Speeches & Transcripts
Transcript of World Bank Group President Jim Yong Kim's Press Conference in Shanghai, September 15, 2013
September 15, 2013
John Donnelly: Hi everyone, take a seat. My name is John Donnelly. I'm Communications Advisor to Dr Jim Yong Kim, the President of the World Bank Group. This press conference, he will open it up with a statement and then we'll take questions. We only have about 25 minutes unfortunately so we'll try to make it as quick as possible. Before you ask questions I'll have you identify yourself. We also have here Jin-Yong Cai who is the Chief Executive Officer and Executive Vice President of the International Finance Corporation, the private sector arm of the World Bank Group. Jim? All yours.
Jim Yong Kim: Thank you.
Thank you very much for joining us today. First I'd like to thank the Chinese people for the very warm welcome that I have received on this and every other visit that I've made. I know from my last visit to China that the World Bank Group shares with the Chinese people a passion for ending poverty and boosting shared prosperity. And for the last 30 years China has grown at incredible speed, about 10 per cent a year, which is historic and has lifted more than 500 million people out of poverty. That's remarkable. It’s historic, but the rapid growth of China has taken a toll as China's leaders are well aware.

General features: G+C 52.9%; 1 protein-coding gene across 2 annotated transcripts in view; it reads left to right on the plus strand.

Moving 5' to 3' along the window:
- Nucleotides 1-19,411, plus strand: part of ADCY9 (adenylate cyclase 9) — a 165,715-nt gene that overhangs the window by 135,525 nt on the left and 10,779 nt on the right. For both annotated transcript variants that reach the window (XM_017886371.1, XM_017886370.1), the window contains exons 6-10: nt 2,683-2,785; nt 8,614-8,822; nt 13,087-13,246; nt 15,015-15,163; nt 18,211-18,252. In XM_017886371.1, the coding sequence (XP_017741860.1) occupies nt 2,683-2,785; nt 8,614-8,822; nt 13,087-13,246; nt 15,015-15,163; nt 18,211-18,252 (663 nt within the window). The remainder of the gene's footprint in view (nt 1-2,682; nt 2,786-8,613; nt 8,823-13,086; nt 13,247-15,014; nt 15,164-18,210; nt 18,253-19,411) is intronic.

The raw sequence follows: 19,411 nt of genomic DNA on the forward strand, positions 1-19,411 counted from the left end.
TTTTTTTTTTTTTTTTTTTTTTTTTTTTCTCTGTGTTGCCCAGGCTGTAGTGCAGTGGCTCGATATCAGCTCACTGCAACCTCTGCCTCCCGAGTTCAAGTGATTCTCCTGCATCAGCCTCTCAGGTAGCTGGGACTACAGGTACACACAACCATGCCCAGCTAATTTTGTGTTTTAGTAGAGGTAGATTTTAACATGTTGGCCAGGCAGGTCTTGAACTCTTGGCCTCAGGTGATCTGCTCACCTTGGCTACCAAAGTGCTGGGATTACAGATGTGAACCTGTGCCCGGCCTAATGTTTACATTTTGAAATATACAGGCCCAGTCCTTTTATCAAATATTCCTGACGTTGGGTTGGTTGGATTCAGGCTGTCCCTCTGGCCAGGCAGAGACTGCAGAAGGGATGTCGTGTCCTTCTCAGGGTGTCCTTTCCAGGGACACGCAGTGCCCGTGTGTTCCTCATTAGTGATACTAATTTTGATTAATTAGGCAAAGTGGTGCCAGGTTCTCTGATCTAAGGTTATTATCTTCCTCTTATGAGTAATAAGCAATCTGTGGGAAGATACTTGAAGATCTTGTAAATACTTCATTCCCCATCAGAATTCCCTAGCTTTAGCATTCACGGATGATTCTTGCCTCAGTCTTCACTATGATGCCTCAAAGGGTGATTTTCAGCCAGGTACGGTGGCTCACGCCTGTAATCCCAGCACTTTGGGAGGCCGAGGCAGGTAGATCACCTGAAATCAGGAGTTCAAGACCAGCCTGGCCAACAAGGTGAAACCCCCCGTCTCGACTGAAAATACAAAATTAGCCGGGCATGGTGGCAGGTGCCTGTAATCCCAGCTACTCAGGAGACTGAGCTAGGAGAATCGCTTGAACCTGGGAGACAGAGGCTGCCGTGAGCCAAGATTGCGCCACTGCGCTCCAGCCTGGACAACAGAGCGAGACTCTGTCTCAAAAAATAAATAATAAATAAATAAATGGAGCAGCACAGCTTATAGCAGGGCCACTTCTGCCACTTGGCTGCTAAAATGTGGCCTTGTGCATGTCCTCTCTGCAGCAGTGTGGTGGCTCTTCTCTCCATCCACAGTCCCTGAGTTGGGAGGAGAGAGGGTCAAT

I am very encouraged by the Chinese Government's commitment to reforms to sustain growth and to improve the lives of its people. Data released in August suggests that economic growth is stabilising and China's growth goal for this year appears within reach. The target, 7.5 per cent, is still high by global standards but of course slower than in past years. Chinese is moving from its old model of export oriented growth toward a less investment driven and more consumer driven economy. Instead of focusing on the quantity of its growth, China is now focusing on structural reforms to improve the quality of growth.
We continue to support China as it moves to reform its fiscal system, its financial oversight, land rights and social programs to achieve growth that reaches more people. Achieving sustainable and clean growth is a big part of this goal. It links directly to a fundamental challenge in our fight against poverty - climate change. Climate change is a real and present danger which can set back years of development and progress, hitting the poor the hardest. China is a vital partner in tackling this challenge.